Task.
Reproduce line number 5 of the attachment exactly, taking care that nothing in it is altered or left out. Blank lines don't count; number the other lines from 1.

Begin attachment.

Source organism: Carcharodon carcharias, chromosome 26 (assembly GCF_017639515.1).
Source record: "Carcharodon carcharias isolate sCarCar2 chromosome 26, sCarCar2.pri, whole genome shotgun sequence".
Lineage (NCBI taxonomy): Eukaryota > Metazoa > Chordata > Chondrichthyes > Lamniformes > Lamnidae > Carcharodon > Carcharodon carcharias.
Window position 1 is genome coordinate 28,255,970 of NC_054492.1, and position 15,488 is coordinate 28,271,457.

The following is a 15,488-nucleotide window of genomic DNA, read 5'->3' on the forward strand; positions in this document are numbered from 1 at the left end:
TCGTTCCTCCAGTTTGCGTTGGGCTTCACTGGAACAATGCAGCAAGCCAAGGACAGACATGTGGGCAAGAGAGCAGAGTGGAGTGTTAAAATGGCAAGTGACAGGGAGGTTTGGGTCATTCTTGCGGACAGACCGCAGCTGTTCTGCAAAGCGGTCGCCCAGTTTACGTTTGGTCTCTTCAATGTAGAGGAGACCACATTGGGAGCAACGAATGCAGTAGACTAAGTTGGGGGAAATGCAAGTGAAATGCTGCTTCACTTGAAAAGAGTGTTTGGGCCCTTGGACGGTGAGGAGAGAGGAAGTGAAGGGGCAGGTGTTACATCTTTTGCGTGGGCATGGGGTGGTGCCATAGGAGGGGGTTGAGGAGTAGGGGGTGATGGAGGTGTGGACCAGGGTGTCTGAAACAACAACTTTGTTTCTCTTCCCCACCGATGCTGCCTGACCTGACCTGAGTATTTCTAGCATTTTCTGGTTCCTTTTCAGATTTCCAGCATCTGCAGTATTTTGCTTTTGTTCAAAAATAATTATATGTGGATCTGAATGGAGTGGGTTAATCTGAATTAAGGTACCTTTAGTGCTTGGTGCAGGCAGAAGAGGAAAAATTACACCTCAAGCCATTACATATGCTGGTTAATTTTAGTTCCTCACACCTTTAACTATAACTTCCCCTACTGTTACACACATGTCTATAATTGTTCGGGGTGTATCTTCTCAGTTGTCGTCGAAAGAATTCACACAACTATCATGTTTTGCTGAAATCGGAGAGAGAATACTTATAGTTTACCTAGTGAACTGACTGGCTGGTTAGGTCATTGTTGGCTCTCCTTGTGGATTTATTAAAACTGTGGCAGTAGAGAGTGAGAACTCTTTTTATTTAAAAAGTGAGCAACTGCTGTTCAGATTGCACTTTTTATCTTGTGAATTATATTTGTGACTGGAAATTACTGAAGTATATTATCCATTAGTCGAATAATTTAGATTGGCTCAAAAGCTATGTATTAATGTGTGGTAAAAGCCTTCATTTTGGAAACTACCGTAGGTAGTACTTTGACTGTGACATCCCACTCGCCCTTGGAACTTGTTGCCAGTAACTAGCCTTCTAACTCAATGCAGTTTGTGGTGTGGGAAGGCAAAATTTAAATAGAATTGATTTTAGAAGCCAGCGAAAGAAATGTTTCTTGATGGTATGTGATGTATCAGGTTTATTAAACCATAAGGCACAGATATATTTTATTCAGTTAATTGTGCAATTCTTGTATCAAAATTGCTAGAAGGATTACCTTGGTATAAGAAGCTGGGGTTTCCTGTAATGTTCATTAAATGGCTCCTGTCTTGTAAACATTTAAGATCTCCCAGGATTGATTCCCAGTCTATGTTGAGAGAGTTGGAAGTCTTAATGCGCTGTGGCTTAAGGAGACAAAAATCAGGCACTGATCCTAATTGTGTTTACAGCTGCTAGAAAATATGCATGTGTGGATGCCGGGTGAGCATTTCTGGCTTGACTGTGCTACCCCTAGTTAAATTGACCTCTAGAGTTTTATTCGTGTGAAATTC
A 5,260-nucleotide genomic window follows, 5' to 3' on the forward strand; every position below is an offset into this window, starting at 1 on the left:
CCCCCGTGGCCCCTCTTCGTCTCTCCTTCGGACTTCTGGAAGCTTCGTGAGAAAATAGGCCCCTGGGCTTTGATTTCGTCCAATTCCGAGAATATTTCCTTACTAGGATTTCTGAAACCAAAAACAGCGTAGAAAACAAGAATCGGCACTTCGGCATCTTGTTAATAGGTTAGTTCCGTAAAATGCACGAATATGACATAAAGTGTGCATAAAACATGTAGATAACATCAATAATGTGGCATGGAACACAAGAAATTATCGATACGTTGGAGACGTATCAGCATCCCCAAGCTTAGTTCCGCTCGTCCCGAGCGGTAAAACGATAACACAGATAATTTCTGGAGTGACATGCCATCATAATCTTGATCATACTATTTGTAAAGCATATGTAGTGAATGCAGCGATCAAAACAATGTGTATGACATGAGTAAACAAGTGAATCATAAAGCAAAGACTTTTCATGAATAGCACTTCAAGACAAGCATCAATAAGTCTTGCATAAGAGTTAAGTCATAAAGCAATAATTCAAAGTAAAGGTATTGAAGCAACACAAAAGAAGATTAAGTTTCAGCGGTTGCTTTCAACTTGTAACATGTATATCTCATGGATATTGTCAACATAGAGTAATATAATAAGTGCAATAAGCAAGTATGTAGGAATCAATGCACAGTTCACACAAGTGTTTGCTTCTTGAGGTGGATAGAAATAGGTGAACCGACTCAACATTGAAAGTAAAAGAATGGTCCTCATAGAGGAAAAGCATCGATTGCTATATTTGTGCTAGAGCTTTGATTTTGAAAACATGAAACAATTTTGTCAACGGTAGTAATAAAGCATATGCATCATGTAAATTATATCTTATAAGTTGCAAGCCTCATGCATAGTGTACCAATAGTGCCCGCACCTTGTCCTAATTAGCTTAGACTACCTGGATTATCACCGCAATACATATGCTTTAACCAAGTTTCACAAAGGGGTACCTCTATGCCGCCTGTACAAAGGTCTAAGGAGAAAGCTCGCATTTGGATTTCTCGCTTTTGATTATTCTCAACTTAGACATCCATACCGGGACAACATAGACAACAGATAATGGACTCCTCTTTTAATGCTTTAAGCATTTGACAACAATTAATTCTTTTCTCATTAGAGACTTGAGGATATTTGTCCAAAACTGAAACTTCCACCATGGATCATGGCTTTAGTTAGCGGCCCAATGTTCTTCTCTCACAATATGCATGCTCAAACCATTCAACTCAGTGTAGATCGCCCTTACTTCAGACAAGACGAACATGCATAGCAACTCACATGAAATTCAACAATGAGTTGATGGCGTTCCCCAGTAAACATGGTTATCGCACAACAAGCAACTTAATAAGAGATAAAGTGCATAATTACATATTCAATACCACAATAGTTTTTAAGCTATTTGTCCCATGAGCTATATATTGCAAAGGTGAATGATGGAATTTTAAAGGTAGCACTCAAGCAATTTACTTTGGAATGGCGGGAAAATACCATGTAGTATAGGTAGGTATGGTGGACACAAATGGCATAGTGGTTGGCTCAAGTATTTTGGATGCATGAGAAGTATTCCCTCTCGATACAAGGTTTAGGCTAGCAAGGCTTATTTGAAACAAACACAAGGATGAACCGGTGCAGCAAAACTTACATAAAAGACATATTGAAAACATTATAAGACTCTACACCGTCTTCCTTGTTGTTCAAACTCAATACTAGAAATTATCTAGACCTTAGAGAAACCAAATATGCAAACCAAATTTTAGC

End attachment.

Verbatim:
The following is a 15,488-nucleotide window of genomic DNA, read 5'->3' on the forward strand; positions in this document are numbered from 1 at the left end: